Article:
By the time we finally reached the restaurant, located at the edge of a picturesque beach community spackled onto some seaside cliffs, the wait was 30 minutes or more.
Famished, we ordered pizza at the tavern across the street, kicking our Keds against the low stools in time to the jukebox as we waited.
Never a dull moment
In the morning, there were adventures. I became trapped inside the cabin's Barcalounger. Heather took a shower, thereafter referred to as the piercing mist of doom. And Deanna met a nice boy on the beach.
"He said he had just moved here from the high country and that he was looking for work as a carver," she said, stamping sand off her shoes.
"He was wearing a leather jacket and no shirt," said Heather, who had gone to fetch her. "And he was carrying a huge knife."
"He was a gentle soul," Deanna insisted.
"He was Charles Manson Jr.!"
"Time to shop," I called, heading for the car.
An hour later, we were perusing the aisles of the Wheeler Antique Station, a labyrinthine warehouse so full of stuff it looked like an explosion inside eBay. Nineteen-forties dish sets, 1960s lunchboxes, big-eyed-children paintings from the '70s, hideous clothing from every era. Dolls, doilies, double boilers, death masks. There was even an old ironing machine known as a mangle, something I hadn't seen since I used to visit my great grandmother's house back when I was, well, 11.
I didn't buy the mangle, but I did buy an old cookbook, "Quick Dishes for the Woman in a Hurry." Heather (who for all her willowiness had tripped and nearly taken out a collection of Depression glass) bought a set of nesting dolls for her sister. Deanna had already bought the gentle-soul story from the guy back on the beach so didn't go away completely empty-handed.
By then, of course, it was time to eat. We found a fish-and-chip joint in nearby Cannon Beach, where even through the beer, grease and cod, I could smell the treacly scent of that American tourist-town staple, the waffle cone. Ensconced in our corner booth, the three of us whispered about boys and music and shoes. And maybe boys some more.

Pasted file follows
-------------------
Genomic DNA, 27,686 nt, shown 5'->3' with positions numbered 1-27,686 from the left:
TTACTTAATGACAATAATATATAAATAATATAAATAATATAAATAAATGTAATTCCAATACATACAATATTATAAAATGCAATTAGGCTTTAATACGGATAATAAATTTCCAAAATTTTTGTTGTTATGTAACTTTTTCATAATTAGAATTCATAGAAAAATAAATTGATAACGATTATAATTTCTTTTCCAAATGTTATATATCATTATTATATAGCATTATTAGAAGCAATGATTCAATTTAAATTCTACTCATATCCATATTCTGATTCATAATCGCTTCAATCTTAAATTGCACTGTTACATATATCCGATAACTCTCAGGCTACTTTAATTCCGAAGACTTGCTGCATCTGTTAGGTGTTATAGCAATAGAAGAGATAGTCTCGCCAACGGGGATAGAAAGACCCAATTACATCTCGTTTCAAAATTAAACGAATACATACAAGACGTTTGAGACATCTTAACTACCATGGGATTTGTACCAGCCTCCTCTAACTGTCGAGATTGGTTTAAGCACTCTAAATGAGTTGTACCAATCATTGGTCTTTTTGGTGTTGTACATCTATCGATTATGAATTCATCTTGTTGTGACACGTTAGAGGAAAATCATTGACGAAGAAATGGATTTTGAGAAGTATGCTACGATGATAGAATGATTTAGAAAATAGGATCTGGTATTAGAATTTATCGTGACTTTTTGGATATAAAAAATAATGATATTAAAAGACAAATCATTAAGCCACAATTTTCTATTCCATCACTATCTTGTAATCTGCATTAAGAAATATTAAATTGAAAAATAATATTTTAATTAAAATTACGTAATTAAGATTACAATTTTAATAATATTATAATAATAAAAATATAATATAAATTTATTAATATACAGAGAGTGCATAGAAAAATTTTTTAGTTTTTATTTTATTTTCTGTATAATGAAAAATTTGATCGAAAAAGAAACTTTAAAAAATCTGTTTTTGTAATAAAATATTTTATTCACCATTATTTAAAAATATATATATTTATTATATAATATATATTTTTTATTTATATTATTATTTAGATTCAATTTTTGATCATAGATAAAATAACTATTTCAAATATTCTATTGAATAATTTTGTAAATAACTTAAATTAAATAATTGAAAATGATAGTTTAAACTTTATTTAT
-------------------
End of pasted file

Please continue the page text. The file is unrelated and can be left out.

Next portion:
After lunch, we wandered in and out of stores selling more coastal-town fare: candied apples, mountain bikes, purple underwear, leather pants. Later, at a vista point along the highway, we hammed for the camera, then found some railroad tracks to play on, some wooden pirates to make out with and a jaundiced local or two to chat up ("The local industries? Fishing and logging and they both suck.") Another mad dash south and west to Oceanside ("We're going north, right?") reunited Deanna with her credit card which she'd forgotten under a wad of pepperoni-stained napkins.
On the way back to town, we had a detailed discussion about the worst people we'd ever smelled. And then, well, we ate.
One last stop
Later, Deanna entertained Heather and me by jumping out of bed in the middle of the night, grabbing a fireplace poker and standing at the back door ready to bash in the head of a robber she'd heard trying to break in. The robber, as it turned out, was me rolling over in my sleep; nevertheless, I felt it prudent to spend the rest of the night on a cot in their room. George, our security system, seemed unfazed by the incident or by Deanna's repeated advances.
Come morning, I braved the piercing mist of doom, then the three of us walked the beach, tidied the house, packed our bags and headed south (except for Deanna, who like a compass always pointed north) en route to the Blue Heron French Cheese Company in Tillamook.
There, we spent an hour in the petting zoo rhapsodizing over the ponies (or in Deanna's case, the roosters), then scooted inside to graze on dozens of tiny samples of brie cheese, herb dip, pumpkin butter, jalapeño mustard, summer sausage, loganberry jam and pretzels. Back on the road again, we passed the Tillamook High School (home to a stack of hay bales painted like the American flag), then headed east toward Hillsboro, where a Sasquatch convention promised an opportunity to look at actual samples of Bigfoot poop.
After that, it was Portland and I-5, where our car finally became one with Deanna's directional sense, heading north to Seattle, land of briefcases, business plans, deadlines, insurance deductions, phone bills, frappuccinos and very few opportunities for dressing up in big fur hats, making out with faceless dummies (of the beach-house variety, that is) or the bandying about of alphabetical insults.
Diane Mapes is a Seattle-based freelance writer.